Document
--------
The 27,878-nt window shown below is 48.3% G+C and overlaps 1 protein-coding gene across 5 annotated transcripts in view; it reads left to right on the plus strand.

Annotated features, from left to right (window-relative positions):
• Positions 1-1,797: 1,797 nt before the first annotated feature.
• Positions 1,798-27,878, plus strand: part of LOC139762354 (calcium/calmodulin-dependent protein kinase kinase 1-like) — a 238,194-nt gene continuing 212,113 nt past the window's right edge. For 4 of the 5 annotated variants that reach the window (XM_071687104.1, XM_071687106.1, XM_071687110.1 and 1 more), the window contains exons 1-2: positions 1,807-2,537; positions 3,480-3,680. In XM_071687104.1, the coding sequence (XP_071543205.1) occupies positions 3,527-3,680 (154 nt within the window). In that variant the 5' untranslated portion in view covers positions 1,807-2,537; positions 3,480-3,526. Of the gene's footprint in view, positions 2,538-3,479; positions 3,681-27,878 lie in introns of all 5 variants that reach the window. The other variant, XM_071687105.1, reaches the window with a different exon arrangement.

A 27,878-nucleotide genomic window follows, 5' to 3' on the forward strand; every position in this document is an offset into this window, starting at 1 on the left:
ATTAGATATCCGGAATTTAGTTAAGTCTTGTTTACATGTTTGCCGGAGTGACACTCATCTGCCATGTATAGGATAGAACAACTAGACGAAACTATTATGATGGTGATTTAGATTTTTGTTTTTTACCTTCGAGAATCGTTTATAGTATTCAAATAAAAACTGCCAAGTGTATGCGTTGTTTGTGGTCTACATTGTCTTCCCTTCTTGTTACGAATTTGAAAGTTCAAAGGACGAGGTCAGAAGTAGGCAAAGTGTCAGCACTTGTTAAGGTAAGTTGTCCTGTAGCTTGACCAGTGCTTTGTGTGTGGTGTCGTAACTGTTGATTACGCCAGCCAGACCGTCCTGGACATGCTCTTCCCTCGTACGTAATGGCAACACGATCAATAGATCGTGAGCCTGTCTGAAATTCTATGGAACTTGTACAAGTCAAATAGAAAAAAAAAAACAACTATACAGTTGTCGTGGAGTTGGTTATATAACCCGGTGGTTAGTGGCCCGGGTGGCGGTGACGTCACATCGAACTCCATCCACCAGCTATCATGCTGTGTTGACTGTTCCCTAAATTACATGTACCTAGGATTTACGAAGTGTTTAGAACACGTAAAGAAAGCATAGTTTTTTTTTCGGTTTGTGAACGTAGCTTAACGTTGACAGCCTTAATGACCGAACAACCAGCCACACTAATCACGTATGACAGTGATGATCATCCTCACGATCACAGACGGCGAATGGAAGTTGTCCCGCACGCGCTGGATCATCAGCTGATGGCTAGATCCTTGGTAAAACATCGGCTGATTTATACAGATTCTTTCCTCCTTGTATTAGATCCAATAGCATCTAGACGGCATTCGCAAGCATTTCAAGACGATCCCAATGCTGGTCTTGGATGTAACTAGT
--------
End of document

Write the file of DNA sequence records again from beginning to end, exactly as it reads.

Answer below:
The 27,878-nt window shown below is 48.3% G+C and overlaps 1 protein-coding gene across 5 annotated transcripts in view; it reads left to right on the plus strand.

Annotated features, from left to right (window-relative positions):
• Positions 1-1,797: 1,797 nt before the first annotated feature.
• Positions 1,798-27,878, plus strand: part of LOC139762354 (calcium/calmodulin-dependent protein kinase kinase 1-like) — a 238,194-nt gene continuing 212,113 nt past the window's right edge. For 4 of the 5 annotated variants that reach the window (XM_071687104.1, XM_071687106.1, XM_071687110.1 and 1 more), the window contains exons 1-2: positions 1,807-2,537; positions 3,480-3,680. In XM_071687104.1, the coding sequence (XP_071543205.1) occupies positions 3,527-3,680 (154 nt within the window). In that variant the 5' untranslated portion in view covers positions 1,807-2,537; positions 3,480-3,526. Of the gene's footprint in view, positions 2,538-3,479; positions 3,681-27,878 lie in introns of all 5 variants that reach the window. The other variant, XM_071687105.1, reaches the window with a different exon arrangement.

A 27,878-nucleotide genomic window follows, 5' to 3' on the forward strand; every position in this document is an offset into this window, starting at 1 on the left:
ATTAGATATCCGGAATTTAGTTAAGTCTTGTTTACATGTTTGCCGGAGTGACACTCATCTGCCATGTATAGGATAGAACAACTAGACGAAACTATTATGATGGTGATTTAGATTTTTGTTTTTTACCTTCGAGAATCGTTTATAGTATTCAAATAAAAACTGCCAAGTGTATGCGTTGTTTGTGGTCTACATTGTCTTCCCTTCTTGTTACGAATTTGAAAGTTCAAAGGACGAGGTCAGAAGTAGGCAAAGTGTCAGCACTTGTTAAGGTAAGTTGTCCTGTAGCTTGACCAGTGCTTTGTGTGTGGTGTCGTAACTGTTGATTACGCCAGCCAGACCGTCCTGGACATGCTCTTCCCTCGTACGTAATGGCAACACGATCAATAGATCGTGAGCCTGTCTGAAATTCTATGGAACTTGTACAAGTCAAATAGAAAAAAAAAAACAACTATACAGTTGTCGTGGAGTTGGTTATATAACCCGGTGGTTAGTGGCCCGGGTGGCGGTGACGTCACATCGAACTCCATCCACCAGCTATCATGCTGTGTTGACTGTTCCCTAAATTACATGTACCTAGGATTTACGAAGTGTTTAGAACACGTAAAGAAAGCATAGTTTTTTTTTCGGTTTGTGAACGTAGCTTAACGTTGACAGCCTTAATGACCGAACAACCAGCCACACTAATCACGTATGACAGTGATGATCATCCTCACGATCACAGACGGCGAATGGAAGTTGTCCCGCACGCGCTGGATCATCAGCTGATGGCTAGATCCTTGGTAAAACATCGGCTGATTTATACAGATTCTTTCCTCCTTGTATTAGATCCAATAGCATCTAGACGGCATTCGCAAGCATTTCAAGACGATCCCAATGCTGGTCTTGGATGTAACTAGT